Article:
‘We, the Selkirk People, exercise our inherent right of Self Government, and having aboriginal rights, title and interest since the beginning of time in a vast area of land, provide for ourselves a basis for our First Nation, for our law and for our government, in order to assure for ourselves today and for countless generations in the future, protection of our language and culture, and a life that fulfills our uniqueness as human beings and sustains our well being.
–Selkirk First Nation Constitution Preamble-
Long ago, the people of the Selkirk First Nation were known as the Hućha Hudän people, meaning Flatland People. The reason for the Flatland name was because of the landscape in Fort Selkirk, where the land is flat on both sides of the river. In those days, the community depended heavily on the land and each other for survival. There were no roads, no planes and no vehicles, people travelled by foot over long distances for ceremonies, celebrations, trading and hunting. There were no textbooks, children learned by listening and practise. Passed down by their parents and grandparents, the children would learn essential survival skills and the history of their people, culture and laws. Today, our people still carry on this practice. Although the modern world has made it’s footprint in our lives, we still rely heavily on the land for survival.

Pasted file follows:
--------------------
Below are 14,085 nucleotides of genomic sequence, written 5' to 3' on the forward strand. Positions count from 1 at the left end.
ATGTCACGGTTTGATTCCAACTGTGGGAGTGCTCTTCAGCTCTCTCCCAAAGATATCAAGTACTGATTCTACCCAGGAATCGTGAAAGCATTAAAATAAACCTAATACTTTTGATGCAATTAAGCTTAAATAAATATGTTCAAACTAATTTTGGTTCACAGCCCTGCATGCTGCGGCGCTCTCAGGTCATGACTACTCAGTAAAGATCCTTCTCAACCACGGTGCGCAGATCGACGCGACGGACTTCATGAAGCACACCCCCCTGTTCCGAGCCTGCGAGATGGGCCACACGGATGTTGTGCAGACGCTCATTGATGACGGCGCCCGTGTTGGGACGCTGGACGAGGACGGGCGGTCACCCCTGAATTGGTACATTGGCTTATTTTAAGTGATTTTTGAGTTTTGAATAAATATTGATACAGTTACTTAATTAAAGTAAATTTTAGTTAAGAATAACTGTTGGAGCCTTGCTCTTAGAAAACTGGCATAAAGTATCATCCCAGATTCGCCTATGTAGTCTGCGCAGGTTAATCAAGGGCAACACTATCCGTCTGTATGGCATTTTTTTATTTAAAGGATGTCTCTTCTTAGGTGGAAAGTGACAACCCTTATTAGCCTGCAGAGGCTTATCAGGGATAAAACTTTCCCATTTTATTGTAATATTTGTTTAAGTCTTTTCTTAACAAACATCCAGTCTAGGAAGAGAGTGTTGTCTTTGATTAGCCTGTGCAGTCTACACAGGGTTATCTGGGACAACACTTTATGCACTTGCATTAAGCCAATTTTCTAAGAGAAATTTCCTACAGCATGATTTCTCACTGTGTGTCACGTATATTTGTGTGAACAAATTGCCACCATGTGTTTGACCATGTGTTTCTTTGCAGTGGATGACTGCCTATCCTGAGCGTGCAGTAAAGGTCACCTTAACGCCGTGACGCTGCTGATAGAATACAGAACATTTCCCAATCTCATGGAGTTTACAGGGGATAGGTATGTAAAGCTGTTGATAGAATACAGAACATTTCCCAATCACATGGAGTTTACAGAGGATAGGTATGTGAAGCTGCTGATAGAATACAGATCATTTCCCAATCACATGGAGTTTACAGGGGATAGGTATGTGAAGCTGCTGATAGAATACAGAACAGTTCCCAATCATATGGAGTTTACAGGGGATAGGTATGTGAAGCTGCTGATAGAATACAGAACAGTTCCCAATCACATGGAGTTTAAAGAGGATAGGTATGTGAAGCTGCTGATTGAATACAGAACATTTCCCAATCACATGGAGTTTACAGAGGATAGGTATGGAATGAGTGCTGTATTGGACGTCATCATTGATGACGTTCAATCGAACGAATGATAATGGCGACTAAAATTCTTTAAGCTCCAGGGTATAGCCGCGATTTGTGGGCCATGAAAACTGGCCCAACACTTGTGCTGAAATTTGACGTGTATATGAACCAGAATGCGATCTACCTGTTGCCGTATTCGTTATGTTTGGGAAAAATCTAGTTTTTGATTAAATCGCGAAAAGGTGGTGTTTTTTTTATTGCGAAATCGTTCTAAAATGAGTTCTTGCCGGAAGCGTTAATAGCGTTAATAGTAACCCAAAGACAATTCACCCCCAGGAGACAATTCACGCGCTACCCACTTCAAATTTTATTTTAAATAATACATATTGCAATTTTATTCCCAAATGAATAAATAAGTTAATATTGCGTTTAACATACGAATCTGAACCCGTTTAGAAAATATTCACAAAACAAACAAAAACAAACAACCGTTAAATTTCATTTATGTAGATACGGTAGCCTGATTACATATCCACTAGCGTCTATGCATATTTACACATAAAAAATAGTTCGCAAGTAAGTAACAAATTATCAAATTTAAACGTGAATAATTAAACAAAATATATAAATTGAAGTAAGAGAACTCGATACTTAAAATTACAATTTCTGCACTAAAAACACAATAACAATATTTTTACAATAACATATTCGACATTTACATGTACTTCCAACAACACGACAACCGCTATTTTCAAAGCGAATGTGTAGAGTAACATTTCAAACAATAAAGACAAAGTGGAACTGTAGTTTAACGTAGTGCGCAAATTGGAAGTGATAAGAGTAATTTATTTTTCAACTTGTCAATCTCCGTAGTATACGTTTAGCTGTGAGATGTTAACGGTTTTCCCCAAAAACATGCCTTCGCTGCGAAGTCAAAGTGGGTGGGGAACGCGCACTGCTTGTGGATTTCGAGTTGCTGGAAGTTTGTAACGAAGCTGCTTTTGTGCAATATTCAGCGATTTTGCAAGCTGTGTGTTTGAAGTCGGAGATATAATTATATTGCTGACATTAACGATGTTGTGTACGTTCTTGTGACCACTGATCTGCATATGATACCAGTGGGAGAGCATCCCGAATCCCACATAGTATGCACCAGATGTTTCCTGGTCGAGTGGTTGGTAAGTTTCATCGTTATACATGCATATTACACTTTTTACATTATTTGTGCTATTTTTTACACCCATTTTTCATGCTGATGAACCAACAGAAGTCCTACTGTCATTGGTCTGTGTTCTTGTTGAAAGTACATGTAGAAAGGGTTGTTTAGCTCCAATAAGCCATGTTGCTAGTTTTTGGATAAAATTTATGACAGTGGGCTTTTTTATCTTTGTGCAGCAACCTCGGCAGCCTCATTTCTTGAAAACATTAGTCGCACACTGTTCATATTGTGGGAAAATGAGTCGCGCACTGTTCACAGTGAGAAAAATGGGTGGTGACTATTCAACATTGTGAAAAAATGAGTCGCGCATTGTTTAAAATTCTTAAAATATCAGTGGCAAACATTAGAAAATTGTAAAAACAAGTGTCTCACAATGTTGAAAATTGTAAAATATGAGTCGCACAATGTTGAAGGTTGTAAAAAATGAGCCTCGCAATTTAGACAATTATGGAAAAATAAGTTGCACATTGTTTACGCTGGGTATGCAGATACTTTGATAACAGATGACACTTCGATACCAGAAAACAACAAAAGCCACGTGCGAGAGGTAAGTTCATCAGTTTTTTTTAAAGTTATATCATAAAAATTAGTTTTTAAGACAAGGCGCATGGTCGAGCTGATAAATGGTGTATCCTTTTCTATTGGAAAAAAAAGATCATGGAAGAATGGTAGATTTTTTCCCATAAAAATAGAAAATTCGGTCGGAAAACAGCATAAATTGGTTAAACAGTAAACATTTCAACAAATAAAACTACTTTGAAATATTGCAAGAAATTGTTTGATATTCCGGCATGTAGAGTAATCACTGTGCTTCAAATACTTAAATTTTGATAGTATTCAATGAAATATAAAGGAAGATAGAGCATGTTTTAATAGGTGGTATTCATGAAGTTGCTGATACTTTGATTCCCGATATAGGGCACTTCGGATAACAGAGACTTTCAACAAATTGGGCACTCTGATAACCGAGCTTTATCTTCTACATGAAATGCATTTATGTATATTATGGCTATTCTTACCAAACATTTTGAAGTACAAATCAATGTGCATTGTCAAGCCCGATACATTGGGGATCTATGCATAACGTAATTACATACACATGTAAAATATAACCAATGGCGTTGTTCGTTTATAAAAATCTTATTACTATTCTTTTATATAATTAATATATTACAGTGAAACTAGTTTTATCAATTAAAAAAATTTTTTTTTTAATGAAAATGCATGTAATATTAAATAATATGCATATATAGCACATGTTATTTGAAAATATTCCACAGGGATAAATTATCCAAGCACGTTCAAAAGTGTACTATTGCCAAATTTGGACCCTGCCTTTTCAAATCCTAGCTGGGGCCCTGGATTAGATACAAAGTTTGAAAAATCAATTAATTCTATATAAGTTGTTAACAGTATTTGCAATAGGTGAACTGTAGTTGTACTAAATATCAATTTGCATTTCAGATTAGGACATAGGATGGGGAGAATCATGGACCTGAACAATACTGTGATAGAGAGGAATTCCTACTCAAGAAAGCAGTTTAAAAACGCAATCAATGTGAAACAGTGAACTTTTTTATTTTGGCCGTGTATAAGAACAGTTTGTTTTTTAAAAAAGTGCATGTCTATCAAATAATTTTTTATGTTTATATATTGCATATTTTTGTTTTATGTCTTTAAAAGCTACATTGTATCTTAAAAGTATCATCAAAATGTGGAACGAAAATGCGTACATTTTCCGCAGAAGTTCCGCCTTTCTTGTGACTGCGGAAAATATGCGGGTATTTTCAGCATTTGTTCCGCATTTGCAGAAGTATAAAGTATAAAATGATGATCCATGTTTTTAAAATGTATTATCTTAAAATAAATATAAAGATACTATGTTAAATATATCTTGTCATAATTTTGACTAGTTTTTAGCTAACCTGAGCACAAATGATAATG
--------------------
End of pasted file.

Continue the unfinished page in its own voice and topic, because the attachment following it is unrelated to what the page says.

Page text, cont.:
Our citizenship population is approximately 663 and growing every year. About 40% of the citizens reside in Pelly Crossing while the other 60% live elsewhere in the Yukon and across Canada.
Through our rich history, culture and traditions, we, the Selkirk people, are striving to become a self sufficient First Nation. Since the beginning of time, our people have used our land for healing, nurturing and guidance. Our footsteps today still walk alongside our ancestors in practicing our traditional lifestyles and will continue for generations to come.